Indiana County May Terminate Century

Author:
Publish date:
Updated on

The Warrick County Board of Commissioners in southwestern
Indiana got its first look last week at an ordinance terminating Century Communications
Corp.'s local cable franchise.

Two of the board's members were scheduled to review
the ordinance at their regular biweekly meeting last Monday, but no action was expected to
be taken until chairman David Rector returns next week.

Century officials, meanwhile, said the commission was using
nonexistent service issues to cover for the fact that it's unhappy with the
MSO's rates.

County attorney Terry White was recently instructed to
launch termination proceedings against Century after he informed the commission that the
company had not responded to a March letter demanding proof that it was providing a
"quality signal" to some 6,700 area cable subscribers.

"We're still waiting for that proof," White
said.

White added that the county believes Century has breached
its franchise, which calls for it to offer a quality picture and to provide evidence to
local officials that its signal is of adequate strength and that it meets Federal
Communications Commission technical standards.

Under the franchise, Warrick County has the right to
terminate the 15-year deal once it gives Century 60 days' notice and passes an
ordinance announcing its intentions, White said.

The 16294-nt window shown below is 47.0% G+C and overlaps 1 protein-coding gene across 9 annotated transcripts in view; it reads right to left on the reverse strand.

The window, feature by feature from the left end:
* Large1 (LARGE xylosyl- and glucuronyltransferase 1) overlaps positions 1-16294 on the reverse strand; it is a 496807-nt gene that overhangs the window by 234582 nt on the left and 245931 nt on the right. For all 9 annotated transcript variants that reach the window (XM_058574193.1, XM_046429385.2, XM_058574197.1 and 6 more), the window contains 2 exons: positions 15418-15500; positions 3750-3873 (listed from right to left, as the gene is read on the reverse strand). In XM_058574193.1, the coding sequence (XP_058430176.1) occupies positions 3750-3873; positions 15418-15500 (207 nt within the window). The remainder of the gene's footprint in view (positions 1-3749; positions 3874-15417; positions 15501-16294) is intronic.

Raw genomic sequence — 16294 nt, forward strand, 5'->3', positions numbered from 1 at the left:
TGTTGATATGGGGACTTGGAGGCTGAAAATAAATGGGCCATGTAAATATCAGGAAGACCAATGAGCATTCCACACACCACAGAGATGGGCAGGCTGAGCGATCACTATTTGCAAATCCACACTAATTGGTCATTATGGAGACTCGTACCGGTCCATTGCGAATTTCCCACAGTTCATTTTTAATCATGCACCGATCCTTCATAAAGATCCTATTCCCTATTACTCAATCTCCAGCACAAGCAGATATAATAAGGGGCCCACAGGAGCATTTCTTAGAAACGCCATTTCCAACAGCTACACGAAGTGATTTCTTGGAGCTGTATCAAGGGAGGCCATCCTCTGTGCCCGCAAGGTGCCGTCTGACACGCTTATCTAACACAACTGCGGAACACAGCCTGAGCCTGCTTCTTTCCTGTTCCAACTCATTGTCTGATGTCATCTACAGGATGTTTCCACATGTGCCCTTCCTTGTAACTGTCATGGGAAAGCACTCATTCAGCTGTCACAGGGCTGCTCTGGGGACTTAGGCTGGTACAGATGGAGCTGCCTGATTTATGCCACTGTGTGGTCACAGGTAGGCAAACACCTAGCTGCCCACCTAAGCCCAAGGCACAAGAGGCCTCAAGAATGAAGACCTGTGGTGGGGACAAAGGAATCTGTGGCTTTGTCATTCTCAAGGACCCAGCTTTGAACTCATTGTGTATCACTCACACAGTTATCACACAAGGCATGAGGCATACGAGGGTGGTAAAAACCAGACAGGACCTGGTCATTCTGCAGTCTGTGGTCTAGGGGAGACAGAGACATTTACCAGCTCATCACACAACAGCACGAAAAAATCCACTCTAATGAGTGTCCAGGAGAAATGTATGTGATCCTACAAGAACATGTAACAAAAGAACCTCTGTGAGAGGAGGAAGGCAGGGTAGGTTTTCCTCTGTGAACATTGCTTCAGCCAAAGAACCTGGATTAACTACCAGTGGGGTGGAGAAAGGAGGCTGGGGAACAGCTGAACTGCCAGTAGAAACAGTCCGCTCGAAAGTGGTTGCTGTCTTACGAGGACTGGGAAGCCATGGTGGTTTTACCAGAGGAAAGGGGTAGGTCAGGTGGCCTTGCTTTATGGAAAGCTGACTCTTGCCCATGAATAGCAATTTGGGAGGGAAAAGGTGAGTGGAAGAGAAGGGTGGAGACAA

If the ordinance is passed, the county will file a lawsuit
seeking a declaratory judgment recognizing its actions, he added.

However, Mike Hill, general manager for the Century system,
said he appeared at an April 12 commission meeting. At White's urging, he requested
that the board meet in executive session to discuss the alleged service problems. The
commission agreed, he said, but it never called to give him a date for the meeting.

Moreover, he added, Century's service calls are
running at fewer than 1 percent, or well below the industry average.

"So basically, I think it boils down to rates,"
Hill said. "We're trying to get to some common ground. We have the information
they want, and we have given them opportunities to get it. But it's up to the
commission to allow us to get together. It has to be a two-way thing."

White said Century's service-call figures were not
supported by consumer reaction.

"When we decided to take these people on, it was
amazing how many calls we got from their customers about how bad the signal is," he
added.

The termination proceedings are only the latest squabble
between Century and the commission.

Commissioners voted in March to reject the company's
latest round of rate hikes -- a 6 percent increase that added $1.82 per month to the cost
of basic cable. "Century Select," the operator's expanded-basic tier,
increased 52 cents per month, or 2 percent.

The county subsequently filed a complaint with the FCC over
the higher basic rates -- a petition the agency rejected because the county did not
provide adequate reasons why it objected to Century's new rates.

Related